Body Shape. Almost all clothing looks better on a fit body, but t-shirts in particular. If you’re thin or overweight, the t-shirt will either hang lifelessly over your lean frame or cling to and highlight your stomach. Similarly, the contrast between the sleeve and your skin will highlight either your bony or pudgy arms. Therefore, dress shirts and sports jackets, which add structure to the body, build out the shoulders, take in the waist, and create a more masculine v-shape, always look better on thin and overweight men. Even casual tops like polos and short-sleeved henleys are more attractive on larger men because they have details at the neckline that draw attention to the face rather than the stomach. Even for men who are fit and can more easily get away with wearing tees, these options are just as simple and comfortable as t-shirts and are almost always a better option.

Do you desire a favorable first impression? T-shirts are not the most attractive clothing option, no matter what your body type. Therefore, it’s better to wear something a little sharper whenever you’re out and about doing something where you might want to make a good first impression. T-shirts are therefore great for lounging around the house, gatherings with old friends, and running errands (especially if you’re married; a bachelor never knows if he’ll meet a special lady at the grocery store!). However, they are less suitable for events where you’ll be meeting lots of new people, such as parties.

How to Pick a T-Shirt

Fit

The foundation of good fashion is fit. Even though we frequently associate this dimension with items like suits and dress shirts, it’s crucial to ensure that your t-shirts fit properly as well.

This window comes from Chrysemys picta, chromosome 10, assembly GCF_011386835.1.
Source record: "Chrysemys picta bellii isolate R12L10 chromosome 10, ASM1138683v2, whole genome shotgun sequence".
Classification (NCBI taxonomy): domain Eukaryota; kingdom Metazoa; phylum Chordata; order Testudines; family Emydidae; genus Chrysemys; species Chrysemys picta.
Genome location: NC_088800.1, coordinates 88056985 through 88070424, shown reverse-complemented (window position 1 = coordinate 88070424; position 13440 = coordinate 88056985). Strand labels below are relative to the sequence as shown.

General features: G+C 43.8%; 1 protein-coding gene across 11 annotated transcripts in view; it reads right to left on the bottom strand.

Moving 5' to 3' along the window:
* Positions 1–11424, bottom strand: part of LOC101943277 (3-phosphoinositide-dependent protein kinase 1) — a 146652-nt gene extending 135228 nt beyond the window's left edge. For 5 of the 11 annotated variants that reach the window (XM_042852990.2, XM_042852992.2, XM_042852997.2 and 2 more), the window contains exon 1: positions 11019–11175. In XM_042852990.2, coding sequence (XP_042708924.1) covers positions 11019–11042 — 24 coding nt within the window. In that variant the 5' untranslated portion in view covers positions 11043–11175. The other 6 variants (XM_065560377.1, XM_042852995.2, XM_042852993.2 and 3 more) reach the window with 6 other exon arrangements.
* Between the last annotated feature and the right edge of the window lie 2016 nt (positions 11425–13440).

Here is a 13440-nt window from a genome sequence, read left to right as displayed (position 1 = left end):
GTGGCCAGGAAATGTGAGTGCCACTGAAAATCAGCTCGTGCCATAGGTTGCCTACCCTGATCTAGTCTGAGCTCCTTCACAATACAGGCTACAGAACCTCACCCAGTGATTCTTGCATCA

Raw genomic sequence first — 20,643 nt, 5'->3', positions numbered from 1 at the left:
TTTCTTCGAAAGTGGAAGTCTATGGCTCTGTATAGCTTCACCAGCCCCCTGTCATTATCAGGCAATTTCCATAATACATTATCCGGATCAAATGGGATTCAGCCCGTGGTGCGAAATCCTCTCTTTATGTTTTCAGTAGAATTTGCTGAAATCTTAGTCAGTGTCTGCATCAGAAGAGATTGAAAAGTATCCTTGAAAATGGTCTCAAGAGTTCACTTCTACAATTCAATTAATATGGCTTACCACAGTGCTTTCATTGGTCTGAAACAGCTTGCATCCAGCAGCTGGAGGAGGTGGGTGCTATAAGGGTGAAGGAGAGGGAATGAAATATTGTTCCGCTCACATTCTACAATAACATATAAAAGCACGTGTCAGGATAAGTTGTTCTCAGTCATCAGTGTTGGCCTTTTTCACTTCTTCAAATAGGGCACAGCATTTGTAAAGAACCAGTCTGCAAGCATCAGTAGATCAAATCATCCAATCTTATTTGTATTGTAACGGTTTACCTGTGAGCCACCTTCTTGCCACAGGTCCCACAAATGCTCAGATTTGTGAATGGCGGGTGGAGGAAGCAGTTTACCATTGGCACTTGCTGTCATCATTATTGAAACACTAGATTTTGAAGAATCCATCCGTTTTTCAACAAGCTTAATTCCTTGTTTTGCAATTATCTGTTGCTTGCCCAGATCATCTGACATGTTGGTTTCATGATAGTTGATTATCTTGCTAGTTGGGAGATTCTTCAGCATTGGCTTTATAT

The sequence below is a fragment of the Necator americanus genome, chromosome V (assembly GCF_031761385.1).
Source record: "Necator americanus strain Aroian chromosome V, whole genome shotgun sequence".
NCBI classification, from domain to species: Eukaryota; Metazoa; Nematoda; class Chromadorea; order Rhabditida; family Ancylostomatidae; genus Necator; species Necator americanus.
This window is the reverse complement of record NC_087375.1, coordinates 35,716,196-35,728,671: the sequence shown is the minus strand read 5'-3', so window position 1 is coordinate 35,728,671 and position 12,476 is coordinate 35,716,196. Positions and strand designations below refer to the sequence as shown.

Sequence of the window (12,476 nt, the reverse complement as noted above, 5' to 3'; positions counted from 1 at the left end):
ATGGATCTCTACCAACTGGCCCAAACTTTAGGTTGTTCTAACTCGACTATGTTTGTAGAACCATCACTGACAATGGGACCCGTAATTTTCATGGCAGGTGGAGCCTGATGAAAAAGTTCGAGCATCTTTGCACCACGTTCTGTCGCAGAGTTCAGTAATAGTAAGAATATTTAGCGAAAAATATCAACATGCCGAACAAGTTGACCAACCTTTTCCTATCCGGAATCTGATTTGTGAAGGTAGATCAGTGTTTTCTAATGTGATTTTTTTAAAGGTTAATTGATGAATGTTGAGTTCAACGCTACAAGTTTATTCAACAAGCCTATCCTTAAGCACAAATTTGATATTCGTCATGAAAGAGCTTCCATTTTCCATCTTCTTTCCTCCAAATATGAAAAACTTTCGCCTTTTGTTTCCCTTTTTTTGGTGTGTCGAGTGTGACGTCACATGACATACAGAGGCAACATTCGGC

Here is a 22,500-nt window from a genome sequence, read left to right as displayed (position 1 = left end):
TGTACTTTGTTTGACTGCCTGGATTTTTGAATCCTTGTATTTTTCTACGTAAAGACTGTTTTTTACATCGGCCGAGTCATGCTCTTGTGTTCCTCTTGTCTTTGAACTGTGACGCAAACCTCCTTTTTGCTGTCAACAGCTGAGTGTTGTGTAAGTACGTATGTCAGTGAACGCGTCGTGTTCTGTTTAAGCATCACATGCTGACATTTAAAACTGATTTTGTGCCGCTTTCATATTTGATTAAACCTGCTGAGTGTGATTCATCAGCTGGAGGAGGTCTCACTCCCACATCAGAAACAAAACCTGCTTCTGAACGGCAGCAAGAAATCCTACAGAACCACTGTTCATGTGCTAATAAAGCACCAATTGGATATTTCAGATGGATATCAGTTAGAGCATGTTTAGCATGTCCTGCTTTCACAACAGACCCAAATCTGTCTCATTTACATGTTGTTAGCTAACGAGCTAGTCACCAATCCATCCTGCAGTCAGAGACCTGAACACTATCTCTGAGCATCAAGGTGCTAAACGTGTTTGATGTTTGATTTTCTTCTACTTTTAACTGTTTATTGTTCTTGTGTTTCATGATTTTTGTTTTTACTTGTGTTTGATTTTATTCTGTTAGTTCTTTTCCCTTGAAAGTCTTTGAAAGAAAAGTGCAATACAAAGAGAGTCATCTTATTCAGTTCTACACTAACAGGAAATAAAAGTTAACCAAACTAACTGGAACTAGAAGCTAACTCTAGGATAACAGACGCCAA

Size/Tightness. T-shirts shouldn’t be too tight or too baggy. If it’s too big, it will look unflattering and sag like a pillowcase. Too tight will make you look like a stuffed sausage, which can be interpreted as being narcissistic, flamboyant, or douchey. You can lean toward tighter over looser if you’re in good physical condition and have a good build. Lean toward a looser fit if you’re overweight, but don’t go overboard; too much extra fabric will only make you appear larger rather than smaller.

Seamed shoulders. Instead of being lower on your arm or closer to your neck, the seams where the sleeves attach to the body should, in ideal circumstances, precisely line up with where your shoulder terminates.

Sleeves. The sleeves of a tee should come halfway up your upper arm. If you’re very tall, sleeves that extend a little further down can look proportionate.

Length. No higher than your hips, your waistband should be covered by the bottom hem of the tee, and ideally, it should fall a few inches below it. Any shorter and you risk exposing your back, butt crack, or belly when you bend over as you enter midriff territory. If it’s any longer, the shirt starts to resemble a nightgown.